Aura, a supernatural and horror novella, was initially well received, though it later sparked controversy for its depictions of witchcraft and inescapable love. About the fluidity of time and identity, as well as a parable about Mexican unity and a possible utopia achieved through sexual unions, Aura is a chilling tale, masterfully told.
THE STORY: Felipe Montero, a young historian, accepts what appears to be a dream job in a dilapidated house in a poor section of Mexico City to edit the memoirs of General Llorente, the odd, elderly Consuelo's deceased husband. Felipe soon meets her enticing young niece, Aura, and while he organizes the general's papers--which recount late 19th- and early 20th-century Mexican history--by day, he fantasizes about Aura by night. But the general's papers suggest that Consuelo and Aura are not quite who they seem to be, and as Felipe digs deeper into the papers, a terrible eroticism spreads throughout the house. Soon, the secret of the general's memoirs and Felipe's, Consuelo's, and Aura's relationship to each other become terrifyingly clear.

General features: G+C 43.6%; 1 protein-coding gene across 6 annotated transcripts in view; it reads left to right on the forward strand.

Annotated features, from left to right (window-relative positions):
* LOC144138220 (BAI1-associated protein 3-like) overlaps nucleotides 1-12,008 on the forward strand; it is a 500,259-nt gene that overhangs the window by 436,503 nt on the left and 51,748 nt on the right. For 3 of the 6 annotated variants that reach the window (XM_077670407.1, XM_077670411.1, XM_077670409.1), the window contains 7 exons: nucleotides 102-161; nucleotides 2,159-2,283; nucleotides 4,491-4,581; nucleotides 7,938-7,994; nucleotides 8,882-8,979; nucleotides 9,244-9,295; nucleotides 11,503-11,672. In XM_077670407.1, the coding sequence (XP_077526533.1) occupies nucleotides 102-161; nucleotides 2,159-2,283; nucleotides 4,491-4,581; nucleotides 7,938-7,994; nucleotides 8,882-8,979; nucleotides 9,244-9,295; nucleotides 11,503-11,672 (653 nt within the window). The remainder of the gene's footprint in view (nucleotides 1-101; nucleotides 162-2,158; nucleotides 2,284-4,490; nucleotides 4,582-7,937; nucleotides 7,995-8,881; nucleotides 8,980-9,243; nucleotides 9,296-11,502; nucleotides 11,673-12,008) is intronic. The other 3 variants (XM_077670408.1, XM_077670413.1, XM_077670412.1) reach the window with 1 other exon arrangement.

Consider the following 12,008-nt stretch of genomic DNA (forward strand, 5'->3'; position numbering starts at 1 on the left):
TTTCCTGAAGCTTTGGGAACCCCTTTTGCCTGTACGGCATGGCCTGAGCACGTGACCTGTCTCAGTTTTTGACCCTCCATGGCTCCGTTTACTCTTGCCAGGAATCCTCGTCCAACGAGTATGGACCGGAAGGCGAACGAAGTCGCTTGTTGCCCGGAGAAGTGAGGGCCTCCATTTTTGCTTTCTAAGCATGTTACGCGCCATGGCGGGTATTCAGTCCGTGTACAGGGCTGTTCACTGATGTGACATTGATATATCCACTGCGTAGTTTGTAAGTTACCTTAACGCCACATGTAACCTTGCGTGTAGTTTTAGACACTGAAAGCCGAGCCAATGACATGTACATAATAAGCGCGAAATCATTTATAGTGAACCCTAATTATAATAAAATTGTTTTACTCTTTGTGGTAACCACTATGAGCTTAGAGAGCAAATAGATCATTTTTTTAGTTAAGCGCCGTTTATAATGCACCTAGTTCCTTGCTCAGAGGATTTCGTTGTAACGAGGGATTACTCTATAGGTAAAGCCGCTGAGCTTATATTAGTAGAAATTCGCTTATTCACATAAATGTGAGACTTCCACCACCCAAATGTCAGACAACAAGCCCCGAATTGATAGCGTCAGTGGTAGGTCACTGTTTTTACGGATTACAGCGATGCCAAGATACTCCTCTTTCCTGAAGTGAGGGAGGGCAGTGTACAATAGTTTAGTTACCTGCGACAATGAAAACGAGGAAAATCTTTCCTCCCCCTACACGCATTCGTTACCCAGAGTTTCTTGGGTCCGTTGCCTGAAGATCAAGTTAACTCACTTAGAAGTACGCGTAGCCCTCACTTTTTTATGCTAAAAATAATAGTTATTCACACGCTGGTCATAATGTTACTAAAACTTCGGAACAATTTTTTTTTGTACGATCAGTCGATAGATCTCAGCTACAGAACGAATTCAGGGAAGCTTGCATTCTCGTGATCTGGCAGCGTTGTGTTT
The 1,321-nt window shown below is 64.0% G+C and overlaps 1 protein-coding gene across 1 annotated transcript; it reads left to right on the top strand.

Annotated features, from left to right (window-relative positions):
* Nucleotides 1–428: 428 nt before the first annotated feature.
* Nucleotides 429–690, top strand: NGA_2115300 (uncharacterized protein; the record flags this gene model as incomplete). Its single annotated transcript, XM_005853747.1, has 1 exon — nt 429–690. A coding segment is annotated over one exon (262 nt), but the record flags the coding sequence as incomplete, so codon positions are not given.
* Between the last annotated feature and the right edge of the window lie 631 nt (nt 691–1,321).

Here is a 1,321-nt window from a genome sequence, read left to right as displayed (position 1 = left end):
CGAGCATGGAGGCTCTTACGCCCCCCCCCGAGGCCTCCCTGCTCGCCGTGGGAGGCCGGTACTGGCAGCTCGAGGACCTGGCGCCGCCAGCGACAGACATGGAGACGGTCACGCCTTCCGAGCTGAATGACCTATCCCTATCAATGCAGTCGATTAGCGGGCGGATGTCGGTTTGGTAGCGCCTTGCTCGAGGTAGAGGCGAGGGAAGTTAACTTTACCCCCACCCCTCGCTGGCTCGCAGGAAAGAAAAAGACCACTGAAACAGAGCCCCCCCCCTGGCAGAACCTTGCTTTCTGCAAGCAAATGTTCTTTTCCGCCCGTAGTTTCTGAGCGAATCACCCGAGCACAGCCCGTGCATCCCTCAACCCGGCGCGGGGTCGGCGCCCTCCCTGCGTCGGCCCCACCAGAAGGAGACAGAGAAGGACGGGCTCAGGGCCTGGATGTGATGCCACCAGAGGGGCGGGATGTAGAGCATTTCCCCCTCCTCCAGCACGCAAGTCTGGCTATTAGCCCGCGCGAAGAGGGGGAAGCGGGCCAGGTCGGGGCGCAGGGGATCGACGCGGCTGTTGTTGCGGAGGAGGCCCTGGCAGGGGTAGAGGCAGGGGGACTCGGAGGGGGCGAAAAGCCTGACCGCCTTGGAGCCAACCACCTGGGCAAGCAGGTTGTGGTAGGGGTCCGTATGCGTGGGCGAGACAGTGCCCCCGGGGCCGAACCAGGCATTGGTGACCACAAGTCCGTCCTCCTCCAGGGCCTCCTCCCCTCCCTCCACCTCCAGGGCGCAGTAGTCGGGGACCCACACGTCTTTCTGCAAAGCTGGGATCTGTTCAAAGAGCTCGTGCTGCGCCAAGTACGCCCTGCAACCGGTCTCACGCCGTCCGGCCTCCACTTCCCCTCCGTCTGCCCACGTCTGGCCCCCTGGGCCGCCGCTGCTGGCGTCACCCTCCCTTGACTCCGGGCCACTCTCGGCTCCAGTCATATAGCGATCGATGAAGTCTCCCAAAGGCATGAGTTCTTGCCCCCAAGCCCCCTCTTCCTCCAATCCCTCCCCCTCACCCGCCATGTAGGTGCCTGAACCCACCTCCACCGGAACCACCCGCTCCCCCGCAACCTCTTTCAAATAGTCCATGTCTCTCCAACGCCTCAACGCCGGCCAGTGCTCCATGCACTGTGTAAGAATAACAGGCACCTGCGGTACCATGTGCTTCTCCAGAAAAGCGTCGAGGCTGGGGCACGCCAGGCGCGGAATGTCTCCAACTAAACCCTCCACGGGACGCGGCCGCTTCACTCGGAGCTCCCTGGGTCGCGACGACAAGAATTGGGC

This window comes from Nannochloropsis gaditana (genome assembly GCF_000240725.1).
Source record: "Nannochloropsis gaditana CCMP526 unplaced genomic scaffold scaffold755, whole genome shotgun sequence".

"There is an appropriately ghoulish atmosphere pervading the tale, and there are some telling moments in the depiction of the old woman. So too with Aura--skillfully drawn, the essence of vacillation between her own real self and her possible incarnation of her aunt." ALEXANDER COLEMAN, NEW YORK TIMES, 11/28/1965